West Coast Hospitals Examine Emergency Power

West Coast Hospitals Examine Emergency Power

News Nov 06, 2012

Nov. 06--The stories were dramatic and frightening: Newborns who were on respirators when Hurricane Sandy knocked out power being rushed down nine flights of stairs in the dark as nurses manually squeezed bags to deliver air to the babies' lungs.

Despite assurances that it would not happen, backup power systems failed at several East Coast hospitals last week as the storm swept through, forcing risky evacuations of critically ill patients.

Could a similar hospital nightmare unfold in the earthquake-prone Bay Area?

The answer is unclear, but the power failures and other hurricane-related problems should be a wake-up call to hospital leaders, said Dr. William Walker, director of Contra Costa Health Services.

"It's probably implicit for every hospital to be re-examining not only the location of their generators, but also what could happen in a major storm surge," Walker said.

Hospital leaders in Contra Costa County meet regularly for disaster planning and "this will be high up on the agenda," he predicted.

In 2007, the state building code set seismic standards for hospitals' standby power systems to help ensure that the units would work after an earthquake. But generators installed before that date do not have to comply with the requirements.

Hospitals that typically compete aggressively with one another should coordinate on emergency evacuation plans and assess how long they might need to operate without their regular power supply,

said Bruce Altevogt, senior program officer at the National Academy of Sciences' Institute of Medicine, in Washington, D.C., who has studied crisis care.

"Hopefully this will open the eyes of hospital leadership," Altevogt said.

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State law requires California hospitals to have backup generators and enough on-site fuel to power the facility for 24 hours. The generator is supposed to kick in within 10 seconds of an outage.

Hospitals must run 30-minute tests of their generators every 20 to 40 days to make sure they operate correctly. To monitor compliance, inspectors from the California Department of Public Health review the facilities' testing logs during annual hospital inspections.

If hospitals fail to conduct such tests or if their generators do not operate properly, state inspectors issue a notice requiring the facilities to correct the problem, said public health department spokesman Ralph Montano. The state keeps no record of how often this has occurred, he said.

Such tests are beneficial, but as Altevogt noted, "we've seen that these tests weren't able to pick up the difficulties that arose during Sandy."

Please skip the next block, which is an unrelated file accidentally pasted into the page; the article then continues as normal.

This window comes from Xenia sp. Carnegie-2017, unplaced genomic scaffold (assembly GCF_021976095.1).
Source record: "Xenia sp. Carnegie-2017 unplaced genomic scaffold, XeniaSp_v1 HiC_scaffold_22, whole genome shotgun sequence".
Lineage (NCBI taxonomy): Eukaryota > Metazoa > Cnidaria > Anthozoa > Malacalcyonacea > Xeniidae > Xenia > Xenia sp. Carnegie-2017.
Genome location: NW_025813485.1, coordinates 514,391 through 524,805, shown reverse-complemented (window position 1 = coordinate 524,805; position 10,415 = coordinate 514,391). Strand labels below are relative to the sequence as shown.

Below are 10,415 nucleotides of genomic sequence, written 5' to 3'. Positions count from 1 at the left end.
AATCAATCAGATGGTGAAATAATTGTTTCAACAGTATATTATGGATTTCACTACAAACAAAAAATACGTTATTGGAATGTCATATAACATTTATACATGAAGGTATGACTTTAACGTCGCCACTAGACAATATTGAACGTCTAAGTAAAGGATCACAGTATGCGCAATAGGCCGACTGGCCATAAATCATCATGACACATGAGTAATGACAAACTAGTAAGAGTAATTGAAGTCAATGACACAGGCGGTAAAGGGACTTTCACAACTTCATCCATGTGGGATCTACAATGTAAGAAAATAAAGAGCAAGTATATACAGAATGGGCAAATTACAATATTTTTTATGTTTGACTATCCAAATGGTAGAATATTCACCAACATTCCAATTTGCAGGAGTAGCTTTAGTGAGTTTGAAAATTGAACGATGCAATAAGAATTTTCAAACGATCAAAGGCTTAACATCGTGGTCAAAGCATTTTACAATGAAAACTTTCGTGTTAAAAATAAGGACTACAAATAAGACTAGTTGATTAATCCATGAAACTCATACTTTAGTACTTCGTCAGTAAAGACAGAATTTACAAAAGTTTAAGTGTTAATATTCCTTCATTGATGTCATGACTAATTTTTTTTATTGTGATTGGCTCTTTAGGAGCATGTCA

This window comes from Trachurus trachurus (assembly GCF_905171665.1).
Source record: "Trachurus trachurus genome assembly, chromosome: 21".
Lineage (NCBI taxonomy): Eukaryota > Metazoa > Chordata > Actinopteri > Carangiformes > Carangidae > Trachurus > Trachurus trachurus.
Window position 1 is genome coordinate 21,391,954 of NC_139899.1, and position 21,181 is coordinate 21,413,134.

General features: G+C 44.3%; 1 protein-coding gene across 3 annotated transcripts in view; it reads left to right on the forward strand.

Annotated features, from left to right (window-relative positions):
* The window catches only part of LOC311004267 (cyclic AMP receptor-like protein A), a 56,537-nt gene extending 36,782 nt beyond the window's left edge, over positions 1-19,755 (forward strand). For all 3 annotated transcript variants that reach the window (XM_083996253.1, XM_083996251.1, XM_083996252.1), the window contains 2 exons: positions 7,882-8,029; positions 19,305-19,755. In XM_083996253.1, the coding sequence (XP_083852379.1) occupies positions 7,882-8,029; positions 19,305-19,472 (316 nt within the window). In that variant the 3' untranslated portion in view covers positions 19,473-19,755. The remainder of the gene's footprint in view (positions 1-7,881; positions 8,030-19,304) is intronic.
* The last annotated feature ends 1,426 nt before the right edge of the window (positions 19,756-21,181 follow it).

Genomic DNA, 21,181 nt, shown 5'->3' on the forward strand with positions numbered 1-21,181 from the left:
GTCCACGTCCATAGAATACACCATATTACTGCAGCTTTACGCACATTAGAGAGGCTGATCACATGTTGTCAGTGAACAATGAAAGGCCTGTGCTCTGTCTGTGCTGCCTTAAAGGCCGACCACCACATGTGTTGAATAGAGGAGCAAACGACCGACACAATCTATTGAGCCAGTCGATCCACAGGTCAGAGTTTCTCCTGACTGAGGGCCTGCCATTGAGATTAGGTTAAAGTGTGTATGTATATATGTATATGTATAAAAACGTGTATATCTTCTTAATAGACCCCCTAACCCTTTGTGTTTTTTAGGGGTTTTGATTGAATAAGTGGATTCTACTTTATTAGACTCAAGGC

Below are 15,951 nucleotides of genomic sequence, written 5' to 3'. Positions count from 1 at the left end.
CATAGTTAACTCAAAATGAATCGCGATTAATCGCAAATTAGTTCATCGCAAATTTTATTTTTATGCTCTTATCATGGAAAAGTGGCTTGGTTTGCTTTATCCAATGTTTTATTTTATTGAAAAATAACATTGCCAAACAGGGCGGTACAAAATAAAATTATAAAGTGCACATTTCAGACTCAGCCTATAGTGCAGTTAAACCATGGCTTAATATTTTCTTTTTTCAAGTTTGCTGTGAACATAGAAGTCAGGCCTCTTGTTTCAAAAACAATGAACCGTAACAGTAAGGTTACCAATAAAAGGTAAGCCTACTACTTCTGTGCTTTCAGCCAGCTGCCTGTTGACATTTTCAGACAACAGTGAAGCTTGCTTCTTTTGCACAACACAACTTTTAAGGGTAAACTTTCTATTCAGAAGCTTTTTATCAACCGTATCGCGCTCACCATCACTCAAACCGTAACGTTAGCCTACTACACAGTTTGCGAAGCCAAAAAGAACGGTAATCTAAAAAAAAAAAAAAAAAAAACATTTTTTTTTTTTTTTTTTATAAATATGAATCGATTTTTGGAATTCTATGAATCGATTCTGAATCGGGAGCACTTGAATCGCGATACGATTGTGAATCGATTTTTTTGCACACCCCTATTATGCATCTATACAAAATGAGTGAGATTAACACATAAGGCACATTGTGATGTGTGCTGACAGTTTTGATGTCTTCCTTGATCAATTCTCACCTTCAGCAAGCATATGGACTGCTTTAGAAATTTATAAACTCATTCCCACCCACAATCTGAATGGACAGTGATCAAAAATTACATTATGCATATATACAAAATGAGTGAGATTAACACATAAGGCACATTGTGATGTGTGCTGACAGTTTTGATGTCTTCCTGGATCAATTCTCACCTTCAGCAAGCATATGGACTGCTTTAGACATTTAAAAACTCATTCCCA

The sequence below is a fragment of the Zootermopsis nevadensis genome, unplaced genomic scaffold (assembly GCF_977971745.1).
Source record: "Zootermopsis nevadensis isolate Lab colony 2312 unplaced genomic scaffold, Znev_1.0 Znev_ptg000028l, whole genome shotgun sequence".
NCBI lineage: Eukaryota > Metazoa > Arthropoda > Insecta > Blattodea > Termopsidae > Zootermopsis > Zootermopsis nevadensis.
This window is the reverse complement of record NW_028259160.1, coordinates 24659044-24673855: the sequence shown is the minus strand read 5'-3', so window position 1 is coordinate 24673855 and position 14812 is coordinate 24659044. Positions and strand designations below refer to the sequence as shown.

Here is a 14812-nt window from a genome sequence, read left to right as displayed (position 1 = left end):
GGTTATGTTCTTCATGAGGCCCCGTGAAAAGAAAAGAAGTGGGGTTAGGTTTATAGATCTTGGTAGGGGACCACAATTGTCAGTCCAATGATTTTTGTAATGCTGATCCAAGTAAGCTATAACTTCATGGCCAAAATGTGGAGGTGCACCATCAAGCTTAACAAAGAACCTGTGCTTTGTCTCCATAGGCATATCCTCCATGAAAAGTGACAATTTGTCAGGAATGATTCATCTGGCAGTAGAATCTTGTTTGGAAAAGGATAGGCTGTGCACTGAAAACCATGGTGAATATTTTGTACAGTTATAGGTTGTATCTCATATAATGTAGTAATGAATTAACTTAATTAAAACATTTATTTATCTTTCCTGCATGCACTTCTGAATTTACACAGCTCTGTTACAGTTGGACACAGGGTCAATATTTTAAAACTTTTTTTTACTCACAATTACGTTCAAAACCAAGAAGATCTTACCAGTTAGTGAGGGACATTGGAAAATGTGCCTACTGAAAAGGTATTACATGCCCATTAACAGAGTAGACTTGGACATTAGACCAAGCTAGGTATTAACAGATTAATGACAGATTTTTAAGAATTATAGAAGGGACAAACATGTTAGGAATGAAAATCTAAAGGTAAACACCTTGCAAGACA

Hospital leaders learned during Hurricane Katrina and other major storms that backup generators in basements or other low lying areas will fail when flooded, leaving frail, sick and elderly patients without the lifesaving equipment and monitoring they may need.

Investigations are under way to determine exactly what led to the backup power failures in East Coast hospitals last week, but in one instance, early reports indicate that though a hospital's generators were above ground, the device that pumps fuel to the generator was in an area that flooded, rendering the pump and the generator useless.

Regional Medical Center of San Jose has three backup generators at ground level in an area that is not expected to flood and has a supply of fuel to run the generators that far exceeds state requirements -- enough to power the current hospital for several months, or three to four weeks after the new tower opens in 2014, said Paul Tucker, associate administrator.

He noted that hospital leaders in Santa Clara County meet regularly to do disaster planning and drills.

Doctors Medical Center in San Pablo has a generator in a seismically safe building adjacent to the hospital and enough fuel to operate it for four days, said Eric Zell, who chairs the hospital's governing board. The hospital also has a contract with a diesel provider to deliver additional fuel within 90 minutes, and with a contractor to provide a new generator within an hour if the hospital's unit fails, he said.

Santa Clara Valley Medical Center has enough fuel on-site to run its generators for five days. It also has generators at many of its outpatient buildings, including Valley Specialty Center and health clinics in San Jose, Gilroy, Sunnyvale and Milpitas, said spokeswoman Joy Alexiou.

"We don't think flooding is a likely occurrence, but all of our generators are above ground," she said. "None of them are in a basement."

Contra Costa Regional Medical Center in Martinez has its generators on concrete blocks above ground, Walker said.

Beginning Jan. 1, 2014, the California building code will require new hospitals to place generators above any flood plain and to have enough fuel on-site to run the generators for 72 hours. But that will not apply to existing hospitals.

Sandy Kleffman covers health. Contact her at 510-293-2478. Follow her at Twitter.com/skleffman.

Copyright 2012 - Contra Costa Times

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Contra Costa Times
Sandy Kleffman
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